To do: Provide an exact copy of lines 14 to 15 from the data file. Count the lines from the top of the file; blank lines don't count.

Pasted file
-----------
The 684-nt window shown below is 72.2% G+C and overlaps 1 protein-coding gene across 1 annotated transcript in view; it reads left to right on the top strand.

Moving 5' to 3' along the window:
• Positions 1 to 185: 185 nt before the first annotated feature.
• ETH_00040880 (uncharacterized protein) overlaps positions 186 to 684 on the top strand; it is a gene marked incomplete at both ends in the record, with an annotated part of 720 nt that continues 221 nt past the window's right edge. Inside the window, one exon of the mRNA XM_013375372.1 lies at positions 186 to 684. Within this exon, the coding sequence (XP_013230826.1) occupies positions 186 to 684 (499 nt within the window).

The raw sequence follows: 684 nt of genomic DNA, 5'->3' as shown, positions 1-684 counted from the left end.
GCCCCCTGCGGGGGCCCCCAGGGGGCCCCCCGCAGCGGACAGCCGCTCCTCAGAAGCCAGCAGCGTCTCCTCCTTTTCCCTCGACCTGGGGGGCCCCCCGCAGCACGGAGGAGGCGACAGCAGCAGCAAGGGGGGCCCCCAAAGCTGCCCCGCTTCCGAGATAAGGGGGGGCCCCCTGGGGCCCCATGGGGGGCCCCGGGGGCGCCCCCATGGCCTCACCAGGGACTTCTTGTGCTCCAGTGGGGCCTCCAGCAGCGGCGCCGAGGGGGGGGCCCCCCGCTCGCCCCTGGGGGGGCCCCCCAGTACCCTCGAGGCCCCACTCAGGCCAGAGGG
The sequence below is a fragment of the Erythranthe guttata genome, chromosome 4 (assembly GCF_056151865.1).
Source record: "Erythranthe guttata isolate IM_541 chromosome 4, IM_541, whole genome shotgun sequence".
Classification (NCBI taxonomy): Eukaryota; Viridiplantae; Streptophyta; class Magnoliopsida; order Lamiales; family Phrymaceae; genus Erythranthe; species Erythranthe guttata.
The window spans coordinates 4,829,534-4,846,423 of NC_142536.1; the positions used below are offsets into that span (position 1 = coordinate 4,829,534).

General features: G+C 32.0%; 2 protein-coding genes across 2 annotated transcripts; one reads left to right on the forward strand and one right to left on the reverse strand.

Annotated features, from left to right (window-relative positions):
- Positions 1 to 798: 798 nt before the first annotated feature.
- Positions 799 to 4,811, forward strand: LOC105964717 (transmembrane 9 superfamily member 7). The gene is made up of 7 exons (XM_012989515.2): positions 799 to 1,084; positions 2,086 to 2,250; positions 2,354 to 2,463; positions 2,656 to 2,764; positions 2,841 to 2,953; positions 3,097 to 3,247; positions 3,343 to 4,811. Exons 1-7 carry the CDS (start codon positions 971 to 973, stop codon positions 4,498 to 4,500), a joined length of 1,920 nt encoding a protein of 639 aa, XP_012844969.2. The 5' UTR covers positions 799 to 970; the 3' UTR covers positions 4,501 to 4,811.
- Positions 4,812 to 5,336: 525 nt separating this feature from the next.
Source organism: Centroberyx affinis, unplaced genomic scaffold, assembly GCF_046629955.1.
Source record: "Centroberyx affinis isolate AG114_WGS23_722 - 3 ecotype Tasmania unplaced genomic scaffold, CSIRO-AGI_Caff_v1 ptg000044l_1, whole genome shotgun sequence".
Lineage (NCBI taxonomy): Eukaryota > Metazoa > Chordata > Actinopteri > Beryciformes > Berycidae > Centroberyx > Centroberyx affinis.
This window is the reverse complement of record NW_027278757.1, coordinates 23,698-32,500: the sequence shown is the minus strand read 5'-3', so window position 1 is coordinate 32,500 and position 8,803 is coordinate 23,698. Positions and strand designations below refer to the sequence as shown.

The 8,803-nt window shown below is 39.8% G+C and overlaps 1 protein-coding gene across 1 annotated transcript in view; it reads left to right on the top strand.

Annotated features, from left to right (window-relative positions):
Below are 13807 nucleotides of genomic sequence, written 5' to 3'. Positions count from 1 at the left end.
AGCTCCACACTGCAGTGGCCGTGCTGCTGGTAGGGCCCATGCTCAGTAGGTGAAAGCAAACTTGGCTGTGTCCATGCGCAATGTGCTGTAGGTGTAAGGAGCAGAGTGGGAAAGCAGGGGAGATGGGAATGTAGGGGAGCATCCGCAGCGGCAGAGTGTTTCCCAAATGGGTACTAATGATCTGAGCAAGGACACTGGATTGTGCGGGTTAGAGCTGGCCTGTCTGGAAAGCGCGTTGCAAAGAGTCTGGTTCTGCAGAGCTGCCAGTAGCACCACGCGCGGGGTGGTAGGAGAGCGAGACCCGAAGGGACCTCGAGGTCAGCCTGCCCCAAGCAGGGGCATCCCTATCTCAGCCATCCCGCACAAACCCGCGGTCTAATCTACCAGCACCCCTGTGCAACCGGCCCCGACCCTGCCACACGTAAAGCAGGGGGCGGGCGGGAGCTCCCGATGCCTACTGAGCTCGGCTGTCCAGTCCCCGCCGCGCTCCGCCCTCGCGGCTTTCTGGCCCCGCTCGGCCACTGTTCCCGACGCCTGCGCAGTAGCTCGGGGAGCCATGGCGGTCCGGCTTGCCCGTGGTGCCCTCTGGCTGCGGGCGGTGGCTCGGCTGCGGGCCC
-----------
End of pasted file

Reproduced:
- Positions 799 to 4,811, forward strand: LOC105964717 (transmembrane 9 superfamily member 7). The gene is made up of 7 exons (XM_012989515.2): positions 799 to 1,084; positions 2,086 to 2,250; positions 2,354 to 2,463; positions 2,656 to 2,764; positions 2,841 to 2,953; positions 3,097 to 3,247; positions 3,343 to 4,811. Exons 1-7 carry the CDS (start codon positions 971 to 973, stop codon positions 4,498 to 4,500), a joined length of 1,920 nt encoding a protein of 639 aa, XP_012844969.2. The 5' UTR covers positions 799 to 970; the 3' UTR covers positions 4,501 to 4,811.
- Positions 4,812 to 5,336: 525 nt separating this feature from the next.